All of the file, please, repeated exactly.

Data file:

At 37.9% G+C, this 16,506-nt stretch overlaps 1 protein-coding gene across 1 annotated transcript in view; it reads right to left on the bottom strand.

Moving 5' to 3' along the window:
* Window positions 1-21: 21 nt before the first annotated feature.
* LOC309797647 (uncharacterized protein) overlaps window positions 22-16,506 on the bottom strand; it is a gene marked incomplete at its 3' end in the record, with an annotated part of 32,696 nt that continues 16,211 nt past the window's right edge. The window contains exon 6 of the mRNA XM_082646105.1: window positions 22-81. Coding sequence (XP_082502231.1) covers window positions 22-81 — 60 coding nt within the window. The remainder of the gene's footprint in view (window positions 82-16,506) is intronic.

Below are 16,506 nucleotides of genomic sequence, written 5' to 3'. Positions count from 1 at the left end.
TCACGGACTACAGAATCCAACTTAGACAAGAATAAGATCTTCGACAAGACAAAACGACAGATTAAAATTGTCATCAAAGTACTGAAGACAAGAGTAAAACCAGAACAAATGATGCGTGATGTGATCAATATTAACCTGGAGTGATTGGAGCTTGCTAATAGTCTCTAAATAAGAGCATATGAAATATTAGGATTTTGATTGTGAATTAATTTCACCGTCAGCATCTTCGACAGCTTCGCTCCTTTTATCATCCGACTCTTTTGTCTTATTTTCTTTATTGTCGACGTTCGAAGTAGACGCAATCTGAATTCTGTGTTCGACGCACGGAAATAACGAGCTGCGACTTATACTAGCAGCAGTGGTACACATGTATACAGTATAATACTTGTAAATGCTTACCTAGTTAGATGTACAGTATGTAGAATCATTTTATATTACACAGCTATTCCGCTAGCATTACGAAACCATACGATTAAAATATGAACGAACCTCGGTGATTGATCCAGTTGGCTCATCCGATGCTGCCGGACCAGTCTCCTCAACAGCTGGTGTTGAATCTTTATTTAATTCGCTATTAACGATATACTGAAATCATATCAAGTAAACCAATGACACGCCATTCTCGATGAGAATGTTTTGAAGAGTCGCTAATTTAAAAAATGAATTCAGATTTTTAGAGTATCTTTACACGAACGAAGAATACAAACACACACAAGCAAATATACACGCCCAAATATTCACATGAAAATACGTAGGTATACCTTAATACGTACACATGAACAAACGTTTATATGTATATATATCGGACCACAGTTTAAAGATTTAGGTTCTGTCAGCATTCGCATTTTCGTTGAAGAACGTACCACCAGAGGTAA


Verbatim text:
At 37.9% G+C, this 16,506-nt stretch overlaps 1 protein-coding gene across 1 annotated transcript in view; it reads right to left on the bottom strand.

Moving 5' to 3' along the window:
* Window positions 1-21: 21 nt before the first annotated feature.
* LOC309797647 (uncharacterized protein) overlaps window positions 22-16,506 on the bottom strand; it is a gene marked incomplete at its 3' end in the record, with an annotated part of 32,696 nt that continues 16,211 nt past the window's right edge. The window contains exon 6 of the mRNA XM_082646105.1: window positions 22-81. Coding sequence (XP_082502231.1) covers window positions 22-81 — 60 coding nt within the window. The remainder of the gene's footprint in view (window positions 82-16,506) is intronic.

Below are 16,506 nucleotides of genomic sequence, written 5' to 3'. Positions count from 1 at the left end.
TCACGGACTACAGAATCCAACTTAGACAAGAATAAGATCTTCGACAAGACAAAACGACAGATTAAAATTGTCATCAAAGTACTGAAGACAAGAGTAAAACCAGAACAAATGATGCGTGATGTGATCAATATTAACCTGGAGTGATTGGAGCTTGCTAATAGTCTCTAAATAAGAGCATATGAAATATTAGGATTTTGATTGTGAATTAATTTCACCGTCAGCATCTTCGACAGCTTCGCTCCTTTTATCATCCGACTCTTTTGTCTTATTTTCTTTATTGTCGACGTTCGAAGTAGACGCAATCTGAATTCTGTGTTCGACGCACGGAAATAACGAGCTGCGACTTATACTAGCAGCAGTGGTACACATGTATACAGTATAATACTTGTAAATGCTTACCTAGTTAGATGTACAGTATGTAGAATCATTTTATATTACACAGCTATTCCGCTAGCATTACGAAACCATACGATTAAAATATGAACGAACCTCGGTGATTGATCCAGTTGGCTCATCCGATGCTGCCGGACCAGTCTCCTCAACAGCTGGTGTTGAATCTTTATTTAATTCGCTATTAACGATATACTGAAATCATATCAAGTAAACCAATGACACGCCATTCTCGATGAGAATGTTTTGAAGAGTCGCTAATTTAAAAAATGAATTCAGATTTTTAGAGTATCTTTACACGAACGAAGAATACAAACACACACAAGCAAATATACACGCCCAAATATTCACATGAAAATACGTAGGTATACCTTAATACGTACACATGAACAAACGTTTATATGTATATATATCGGACCACAGTTTAAAGATTTAGGTTCTGTCAGCATTCGCATTTTCGTTGAAGAACGTACCACCAGAGGTAA